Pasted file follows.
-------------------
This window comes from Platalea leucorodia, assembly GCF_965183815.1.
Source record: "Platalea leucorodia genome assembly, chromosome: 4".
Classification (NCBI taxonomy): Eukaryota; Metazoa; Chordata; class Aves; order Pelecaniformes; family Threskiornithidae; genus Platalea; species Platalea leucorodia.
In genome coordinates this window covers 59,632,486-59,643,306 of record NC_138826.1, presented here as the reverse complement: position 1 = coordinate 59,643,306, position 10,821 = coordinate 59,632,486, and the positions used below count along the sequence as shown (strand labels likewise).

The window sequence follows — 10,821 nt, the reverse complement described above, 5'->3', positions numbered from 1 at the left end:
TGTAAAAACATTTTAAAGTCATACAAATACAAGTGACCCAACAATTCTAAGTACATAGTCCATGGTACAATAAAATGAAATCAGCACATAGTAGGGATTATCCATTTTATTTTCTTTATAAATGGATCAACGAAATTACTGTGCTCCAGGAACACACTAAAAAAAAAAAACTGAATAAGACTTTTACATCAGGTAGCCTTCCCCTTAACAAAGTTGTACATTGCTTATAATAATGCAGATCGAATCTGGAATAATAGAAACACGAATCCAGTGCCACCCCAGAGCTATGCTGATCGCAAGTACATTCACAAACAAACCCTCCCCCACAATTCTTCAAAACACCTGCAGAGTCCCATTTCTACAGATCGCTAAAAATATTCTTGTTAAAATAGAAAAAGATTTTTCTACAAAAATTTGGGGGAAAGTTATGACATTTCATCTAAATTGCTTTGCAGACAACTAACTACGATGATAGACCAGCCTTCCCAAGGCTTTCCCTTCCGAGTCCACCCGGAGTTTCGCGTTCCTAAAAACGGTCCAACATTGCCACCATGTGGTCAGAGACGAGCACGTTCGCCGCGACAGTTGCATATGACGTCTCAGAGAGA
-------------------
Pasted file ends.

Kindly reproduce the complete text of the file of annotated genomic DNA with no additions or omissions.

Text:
This window comes from Platalea leucorodia, assembly GCF_965183815.1.
Source record: "Platalea leucorodia genome assembly, chromosome: 4".
Classification (NCBI taxonomy): Eukaryota; Metazoa; Chordata; class Aves; order Pelecaniformes; family Threskiornithidae; genus Platalea; species Platalea leucorodia.
In genome coordinates this window covers 59,632,486-59,643,306 of record NC_138826.1, presented here as the reverse complement: position 1 = coordinate 59,643,306, position 10,821 = coordinate 59,632,486, and the positions used below count along the sequence as shown (strand labels likewise).

The window sequence follows — 10,821 nt, the reverse complement described above, 5'->3', positions numbered from 1 at the left end:
TGTAAAAACATTTTAAAGTCATACAAATACAAGTGACCCAACAATTCTAAGTACATAGTCCATGGTACAATAAAATGAAATCAGCACATAGTAGGGATTATCCATTTTATTTTCTTTATAAATGGATCAACGAAATTACTGTGCTCCAGGAACACACTAAAAAAAAAAAACTGAATAAGACTTTTACATCAGGTAGCCTTCCCCTTAACAAAGTTGTACATTGCTTATAATAATGCAGATCGAATCTGGAATAATAGAAACACGAATCCAGTGCCACCCCAGAGCTATGCTGATCGCAAGTACATTCACAAACAAACCCTCCCCCACAATTCTTCAAAACACCTGCAGAGTCCCATTTCTACAGATCGCTAAAAATATTCTTGTTAAAATAGAAAAAGATTTTTCTACAAAAATTTGGGGGAAAGTTATGACATTTCATCTAAATTGCTTTGCAGACAACTAACTACGATGATAGACCAGCCTTCCCAAGGCTTTCCCTTCCGAGTCCACCCGGAGTTTCGCGTTCCTAAAAACGGTCCAACATTGCCACCATGTGGTCAGAGACGAGCACGTTCGCCGCGACAGTTGCATATGACGTCTCAGAGAGA